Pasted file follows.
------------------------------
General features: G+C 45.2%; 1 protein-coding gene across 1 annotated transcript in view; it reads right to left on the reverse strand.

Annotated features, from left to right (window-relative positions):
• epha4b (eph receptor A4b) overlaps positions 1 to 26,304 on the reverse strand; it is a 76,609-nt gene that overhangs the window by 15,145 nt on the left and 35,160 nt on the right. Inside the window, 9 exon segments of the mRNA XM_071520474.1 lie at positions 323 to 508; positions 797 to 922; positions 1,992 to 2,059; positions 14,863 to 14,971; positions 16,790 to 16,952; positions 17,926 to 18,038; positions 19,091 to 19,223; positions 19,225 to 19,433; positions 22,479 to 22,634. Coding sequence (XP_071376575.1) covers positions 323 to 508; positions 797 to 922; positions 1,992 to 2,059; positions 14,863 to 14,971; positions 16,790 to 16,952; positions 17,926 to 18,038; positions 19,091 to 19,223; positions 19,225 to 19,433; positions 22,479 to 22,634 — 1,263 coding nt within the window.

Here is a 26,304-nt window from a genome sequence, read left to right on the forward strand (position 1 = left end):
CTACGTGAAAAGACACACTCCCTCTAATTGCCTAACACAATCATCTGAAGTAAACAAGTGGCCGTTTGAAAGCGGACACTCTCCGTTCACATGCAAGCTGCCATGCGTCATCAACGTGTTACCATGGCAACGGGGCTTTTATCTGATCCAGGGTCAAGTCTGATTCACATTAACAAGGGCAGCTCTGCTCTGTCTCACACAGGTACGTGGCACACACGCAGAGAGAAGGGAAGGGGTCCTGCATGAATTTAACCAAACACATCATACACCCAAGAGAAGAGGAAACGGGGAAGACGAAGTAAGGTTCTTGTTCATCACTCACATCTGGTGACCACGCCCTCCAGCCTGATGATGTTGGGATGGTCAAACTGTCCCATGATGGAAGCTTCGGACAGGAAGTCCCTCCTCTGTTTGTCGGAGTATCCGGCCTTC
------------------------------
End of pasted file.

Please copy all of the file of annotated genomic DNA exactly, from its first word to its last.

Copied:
General features: G+C 45.2%; 1 protein-coding gene across 1 annotated transcript in view; it reads right to left on the reverse strand.

Annotated features, from left to right (window-relative positions):
• epha4b (eph receptor A4b) overlaps positions 1 to 26,304 on the reverse strand; it is a 76,609-nt gene that overhangs the window by 15,145 nt on the left and 35,160 nt on the right. Inside the window, 9 exon segments of the mRNA XM_071520474.1 lie at positions 323 to 508; positions 797 to 922; positions 1,992 to 2,059; positions 14,863 to 14,971; positions 16,790 to 16,952; positions 17,926 to 18,038; positions 19,091 to 19,223; positions 19,225 to 19,433; positions 22,479 to 22,634. Coding sequence (XP_071376575.1) covers positions 323 to 508; positions 797 to 922; positions 1,992 to 2,059; positions 14,863 to 14,971; positions 16,790 to 16,952; positions 17,926 to 18,038; positions 19,091 to 19,223; positions 19,225 to 19,433; positions 22,479 to 22,634 — 1,263 coding nt within the window.

Here is a 26,304-nt window from a genome sequence, read left to right on the forward strand (position 1 = left end):
CTACGTGAAAAGACACACTCCCTCTAATTGCCTAACACAATCATCTGAAGTAAACAAGTGGCCGTTTGAAAGCGGACACTCTCCGTTCACATGCAAGCTGCCATGCGTCATCAACGTGTTACCATGGCAACGGGGCTTTTATCTGATCCAGGGTCAAGTCTGATTCACATTAACAAGGGCAGCTCTGCTCTGTCTCACACAGGTACGTGGCACACACGCAGAGAGAAGGGAAGGGGTCCTGCATGAATTTAACCAAACACATCATACACCCAAGAGAAGAGGAAACGGGGAAGACGAAGTAAGGTTCTTGTTCATCACTCACATCTGGTGACCACGCCCTCCAGCCTGATGATGTTGGGATGGTCAAACTGTCCCATGATGGAAGCTTCGGACAGGAAGTCCCTCCTCTGTTTGTCGGAGTATCCGGCCTTC